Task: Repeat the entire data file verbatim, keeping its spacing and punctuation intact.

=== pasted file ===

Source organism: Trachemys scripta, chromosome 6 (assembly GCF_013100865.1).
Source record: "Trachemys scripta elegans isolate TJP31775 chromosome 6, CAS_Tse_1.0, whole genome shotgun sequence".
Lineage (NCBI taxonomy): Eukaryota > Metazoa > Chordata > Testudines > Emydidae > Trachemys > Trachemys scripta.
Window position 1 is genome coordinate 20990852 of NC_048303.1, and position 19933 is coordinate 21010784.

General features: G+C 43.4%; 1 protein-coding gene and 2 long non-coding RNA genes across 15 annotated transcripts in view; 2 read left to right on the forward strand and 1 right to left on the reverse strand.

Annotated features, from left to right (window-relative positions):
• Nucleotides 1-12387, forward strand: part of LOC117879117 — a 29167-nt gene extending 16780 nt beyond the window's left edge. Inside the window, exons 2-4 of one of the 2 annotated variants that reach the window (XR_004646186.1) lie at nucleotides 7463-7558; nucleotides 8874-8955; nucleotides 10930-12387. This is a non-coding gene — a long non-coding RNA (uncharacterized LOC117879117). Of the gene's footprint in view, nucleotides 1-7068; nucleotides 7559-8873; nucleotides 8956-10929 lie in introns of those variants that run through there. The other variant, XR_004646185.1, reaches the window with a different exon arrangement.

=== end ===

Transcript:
Source organism: Trachemys scripta, chromosome 6 (assembly GCF_013100865.1).
Source record: "Trachemys scripta elegans isolate TJP31775 chromosome 6, CAS_Tse_1.0, whole genome shotgun sequence".
Lineage (NCBI taxonomy): Eukaryota > Metazoa > Chordata > Testudines > Emydidae > Trachemys > Trachemys scripta.
Window position 1 is genome coordinate 20990852 of NC_048303.1, and position 19933 is coordinate 21010784.

General features: G+C 43.4%; 1 protein-coding gene and 2 long non-coding RNA genes across 15 annotated transcripts in view; 2 read left to right on the forward strand and 1 right to left on the reverse strand.

Annotated features, from left to right (window-relative positions):
• Nucleotides 1-12387, forward strand: part of LOC117879117 — a 29167-nt gene extending 16780 nt beyond the window's left edge. Inside the window, exons 2-4 of one of the 2 annotated variants that reach the window (XR_004646186.1) lie at nucleotides 7463-7558; nucleotides 8874-8955; nucleotides 10930-12387. This is a non-coding gene — a long non-coding RNA (uncharacterized LOC117879117). Of the gene's footprint in view, nucleotides 1-7068; nucleotides 7559-8873; nucleotides 8956-10929 lie in introns of those variants that run through there. The other variant, XR_004646185.1, reaches the window with a different exon arrangement.